In recent decades, disasters such as storms, earthquakes, and terrorism have occurred with increasing frequency. Disaster planners assess the needs and vulnerabilities of communities in order to save lives during these events. They focus on providing electricity and clean water and addressing other public health measures. What is not adequately planned for, in our opinion, is a disruption in the pharmaceutical supply chain, particularly supplies of psychiatric medications.
There is now a rich literature on disaster psychiatry.1-4 However, there’s been a lack of information about disrupted access to psychiatric medications. Disruptive behavior after Hurricanes Katrina, Maria, Rita, and others were a consequence of a lack of medications or difficulty obtaining medications following these disasters.5-7
This article discusses the pharmaceutical supply chain, the lack of stockpiles of psychiatric medications, and how clinicians can prepare themselves and their patients in the event a disaster strikes.
Each day, nearly 12 million prescriptions are filled in the United States, with gratifying swiftness, efficiency, and accuracy. Our confidence in the nation’s pharmaceutical dependability, however, rests squarely upon the strength and resilience of vast, interconnected supply chains that involve the myriad aspects of private industry—from manufacturing to shipping and transport to last-mile delivery from pharmacy to patient. The failure of any one of the links in any of these supply chains can result in the instant unavailability of critical medications.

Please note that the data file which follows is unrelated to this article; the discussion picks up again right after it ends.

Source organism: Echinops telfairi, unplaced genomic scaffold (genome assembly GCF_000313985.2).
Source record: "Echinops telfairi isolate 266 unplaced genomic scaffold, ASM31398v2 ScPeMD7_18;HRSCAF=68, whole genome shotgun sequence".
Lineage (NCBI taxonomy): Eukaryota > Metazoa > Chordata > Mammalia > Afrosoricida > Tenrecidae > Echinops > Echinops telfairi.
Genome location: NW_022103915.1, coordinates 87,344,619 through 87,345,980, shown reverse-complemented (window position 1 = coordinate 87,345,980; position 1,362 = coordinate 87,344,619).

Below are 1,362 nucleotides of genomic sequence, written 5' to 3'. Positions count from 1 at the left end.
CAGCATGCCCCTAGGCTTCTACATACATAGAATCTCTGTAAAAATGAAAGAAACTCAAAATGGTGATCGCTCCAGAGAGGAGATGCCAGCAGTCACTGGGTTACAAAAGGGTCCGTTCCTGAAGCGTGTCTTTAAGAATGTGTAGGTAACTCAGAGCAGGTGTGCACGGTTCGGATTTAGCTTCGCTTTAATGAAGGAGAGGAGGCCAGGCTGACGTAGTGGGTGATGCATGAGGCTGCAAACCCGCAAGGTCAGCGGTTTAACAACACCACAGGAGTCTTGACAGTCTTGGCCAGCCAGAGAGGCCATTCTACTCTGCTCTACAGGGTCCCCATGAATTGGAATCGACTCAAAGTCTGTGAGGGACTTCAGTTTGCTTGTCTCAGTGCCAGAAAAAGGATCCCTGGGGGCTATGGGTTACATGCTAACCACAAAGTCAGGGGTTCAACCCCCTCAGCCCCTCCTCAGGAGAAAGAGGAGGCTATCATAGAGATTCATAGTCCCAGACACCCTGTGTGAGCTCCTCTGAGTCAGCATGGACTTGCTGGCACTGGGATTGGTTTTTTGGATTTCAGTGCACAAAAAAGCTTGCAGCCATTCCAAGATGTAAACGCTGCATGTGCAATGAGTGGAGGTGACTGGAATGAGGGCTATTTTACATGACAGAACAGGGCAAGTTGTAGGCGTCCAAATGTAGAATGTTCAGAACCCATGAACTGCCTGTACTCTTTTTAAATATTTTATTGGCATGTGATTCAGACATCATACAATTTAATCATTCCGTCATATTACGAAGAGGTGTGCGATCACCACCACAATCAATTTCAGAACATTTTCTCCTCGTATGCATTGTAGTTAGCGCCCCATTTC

Supply chains are fundamental to modern life and must fluctuate to address disruptions; however, common supplemental and gap-filling functions that address minor changes may be insufficient to mitigate supply chain disruptions during a disaster. While supply chains can be extremely complex and can vary significantly from product to product, all supply chains can generally be presented through the components found in Table 1.
All components within a supply chain, such as the transportation mechanisms between nodes, facilities, people, and communication networks, can affect a supply chain’s resilience. For a supply chain to be resilient, key players—in this case, psychiatrists and associated medical professionals—must be acutely aware of the supply chain elements within their vision and reasonable anticipation: known nodes and links, their potential vulnerabilities, and ways and means to mitigate expected disruption.
Recent natural disasters, especially Hurricanes Katrina, Sandy, Harvey, and Maria, have given both government emergency management (at all levels) and clinicians the opportunity to understand the full effects of broken pharmaceutical supply chains under varying and extreme circumstances.
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